Council to consider sales tax bump

Council to consider sales tax bump

Dave Boitano

Should the city support a half-cent sales tax increase for public safety buildings and equipment while it makes cuts in libraries, recreation and other departments?

That’s the question the Alameda City Council must answer before March 7.

City Manager John Russo on Wednesday night outlined a comprehensive plan to replace aging police cars and fire trucks and remodel an earthquake-damaged fire station with funds from a half-cent sales tax increase voters would consider at a special June election.

The measure, if approved by two-thirds of the voters, would raise about $1.8 million annually over 30 years.

Details of the plan will be revealed next week, but Russo said that over the life of the tax, $24 million would be allocated to replace outdated police and fire equipment along with remodeling Alameda fire station No. 3 and relocating the city’s Emergency Operations Center from the basement of the police station.

The money would also be used to build a training center, which could be shared with other area departments, Russo said.

The tax would also pay $5 million toward a new swim center at an undetermined location, and $3.5 million would be set aside to reopen the old Carnegie Library as a community museum.

Russo’s plan was unveiled after council members learned that they will likely have to cut another $4 million out of the city’s general fund during the upcoming budget year. City staff outlined several options for cutting between 5 and 10 percent out of city departments but did not recommend any of them.

Some of the reductions included not replacing some police jobs that are now vacant and, under one scenario, responding to only the most pressing emergency police calls.

Russo said a comprehensive plan to replace public safety equipment and facilities would free up money that must be taken out of the general fund when the cars and buildings deteriorate past the point of being repaired. He thinks the public will see the logic of the plan.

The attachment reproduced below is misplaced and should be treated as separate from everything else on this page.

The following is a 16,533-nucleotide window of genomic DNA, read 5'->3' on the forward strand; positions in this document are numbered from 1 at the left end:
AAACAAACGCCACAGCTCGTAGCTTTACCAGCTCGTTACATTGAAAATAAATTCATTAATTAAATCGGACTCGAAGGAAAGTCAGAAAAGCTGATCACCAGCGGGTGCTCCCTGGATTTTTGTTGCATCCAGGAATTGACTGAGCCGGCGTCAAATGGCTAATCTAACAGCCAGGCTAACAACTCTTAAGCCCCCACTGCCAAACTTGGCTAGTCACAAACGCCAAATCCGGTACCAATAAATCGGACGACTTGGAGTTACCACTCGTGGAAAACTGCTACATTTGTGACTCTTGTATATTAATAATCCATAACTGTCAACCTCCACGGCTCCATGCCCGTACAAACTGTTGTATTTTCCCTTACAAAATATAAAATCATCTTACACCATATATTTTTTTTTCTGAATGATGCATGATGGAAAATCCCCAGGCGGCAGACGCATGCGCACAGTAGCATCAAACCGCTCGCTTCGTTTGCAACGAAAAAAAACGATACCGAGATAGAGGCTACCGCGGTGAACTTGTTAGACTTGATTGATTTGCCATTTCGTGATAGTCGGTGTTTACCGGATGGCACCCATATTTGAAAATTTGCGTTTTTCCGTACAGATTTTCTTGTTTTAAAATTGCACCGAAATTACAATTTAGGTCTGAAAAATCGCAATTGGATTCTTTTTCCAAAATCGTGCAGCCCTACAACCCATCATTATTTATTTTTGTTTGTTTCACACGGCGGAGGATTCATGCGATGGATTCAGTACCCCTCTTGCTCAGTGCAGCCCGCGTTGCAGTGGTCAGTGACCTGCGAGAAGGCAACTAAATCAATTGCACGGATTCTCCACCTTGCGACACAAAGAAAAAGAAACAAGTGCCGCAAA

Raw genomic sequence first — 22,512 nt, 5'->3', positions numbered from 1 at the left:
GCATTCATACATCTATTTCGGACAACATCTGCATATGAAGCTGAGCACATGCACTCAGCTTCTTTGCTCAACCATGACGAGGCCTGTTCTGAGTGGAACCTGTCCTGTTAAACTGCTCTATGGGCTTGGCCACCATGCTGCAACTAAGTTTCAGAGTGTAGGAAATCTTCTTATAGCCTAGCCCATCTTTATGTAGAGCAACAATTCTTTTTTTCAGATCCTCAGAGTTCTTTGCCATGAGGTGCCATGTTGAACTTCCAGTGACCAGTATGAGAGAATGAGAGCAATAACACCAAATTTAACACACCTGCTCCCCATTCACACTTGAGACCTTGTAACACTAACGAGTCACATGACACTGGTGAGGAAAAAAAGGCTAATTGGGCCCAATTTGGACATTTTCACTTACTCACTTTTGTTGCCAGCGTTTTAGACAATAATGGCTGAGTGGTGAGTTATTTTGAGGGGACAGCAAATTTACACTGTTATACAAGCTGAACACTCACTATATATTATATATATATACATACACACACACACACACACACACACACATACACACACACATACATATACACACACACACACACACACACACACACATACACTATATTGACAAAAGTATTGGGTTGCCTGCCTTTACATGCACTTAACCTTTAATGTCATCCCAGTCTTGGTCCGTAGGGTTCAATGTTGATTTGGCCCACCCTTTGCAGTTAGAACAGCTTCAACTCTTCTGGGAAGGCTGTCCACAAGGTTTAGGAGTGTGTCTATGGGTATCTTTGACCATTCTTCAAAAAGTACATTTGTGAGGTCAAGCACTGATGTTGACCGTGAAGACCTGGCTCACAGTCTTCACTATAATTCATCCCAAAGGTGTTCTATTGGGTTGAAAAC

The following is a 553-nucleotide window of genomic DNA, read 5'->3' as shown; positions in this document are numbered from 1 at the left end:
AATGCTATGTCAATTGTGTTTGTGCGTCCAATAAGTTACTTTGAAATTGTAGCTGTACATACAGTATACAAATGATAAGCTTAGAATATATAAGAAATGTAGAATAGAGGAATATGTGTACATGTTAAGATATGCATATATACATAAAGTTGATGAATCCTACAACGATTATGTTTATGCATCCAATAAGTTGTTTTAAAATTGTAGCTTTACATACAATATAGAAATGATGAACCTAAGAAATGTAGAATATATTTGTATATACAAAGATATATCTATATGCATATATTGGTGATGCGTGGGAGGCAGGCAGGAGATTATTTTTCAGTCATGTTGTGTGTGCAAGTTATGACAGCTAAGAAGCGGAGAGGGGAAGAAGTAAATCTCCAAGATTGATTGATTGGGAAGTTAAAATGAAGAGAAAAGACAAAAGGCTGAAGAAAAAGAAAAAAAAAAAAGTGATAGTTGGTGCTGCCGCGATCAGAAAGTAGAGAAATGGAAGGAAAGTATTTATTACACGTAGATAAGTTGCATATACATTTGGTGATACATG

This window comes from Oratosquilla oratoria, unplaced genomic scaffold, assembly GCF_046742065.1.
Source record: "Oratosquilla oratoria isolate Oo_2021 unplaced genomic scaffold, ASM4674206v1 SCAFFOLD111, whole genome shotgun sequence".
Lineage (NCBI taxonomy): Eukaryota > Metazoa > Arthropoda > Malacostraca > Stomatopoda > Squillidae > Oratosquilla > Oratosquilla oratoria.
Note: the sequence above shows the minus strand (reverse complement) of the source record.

“I am confident that the Alameda public can understand this,’’ he said.

Police Chief Michael Noonan said the department has 15 patrol vehicles that need to be replaced, and admitted that the cars are “an aging fleet.” Fire Chief Michael D’Orazi said the city’s equipment fund does not have enough to replace fire trucks at the recommended 10-year interval and that Alameda Fire operates three trucks that are more than 20 years old. Parts for the older vehicle are hard to obtain, he added.

Much of the debate centered on the public’s willingness to approve a sales tax boost.

Despite the cost of holding a special election, the tax would be put before voters in June, avoiding a November vote when the public will likely be overwhelmed by state tax measures designed to plug other budget gaps, Russo and others said.

A poll of 400 voters by EMC Research showed that respondents could vote for a general tax measure but that specific taxes for road repairs would not garner the necessary two-thirds majority. Those polled did not consider street repair and replacement a high priority, said Alex Evans of EMC.

Maintaining neighborhood crime patrols was a high priority and would pass with the two-thirds majority, along with maintaining safe and clean parks, Evans said.

Councilwoman Beverly Johnson was unconvinced that a plan for public safety facilities and equipment would get enough voter support given that survey respondents didn’t support infrastructure proposals like road repairs in large enough numbers.

``This does not seem to be the same as keeping police on patrol,” Johnson said.

Russo insisted that both issues are linked.

“You can’t have a fire service if you have fire engines that don’t work,” he said. “Time’s up … this stuff is getting old and you have to fix it.”

The council must approve the ballot measure at their March 7 meeting to qualify the item for the June ballot, officials said.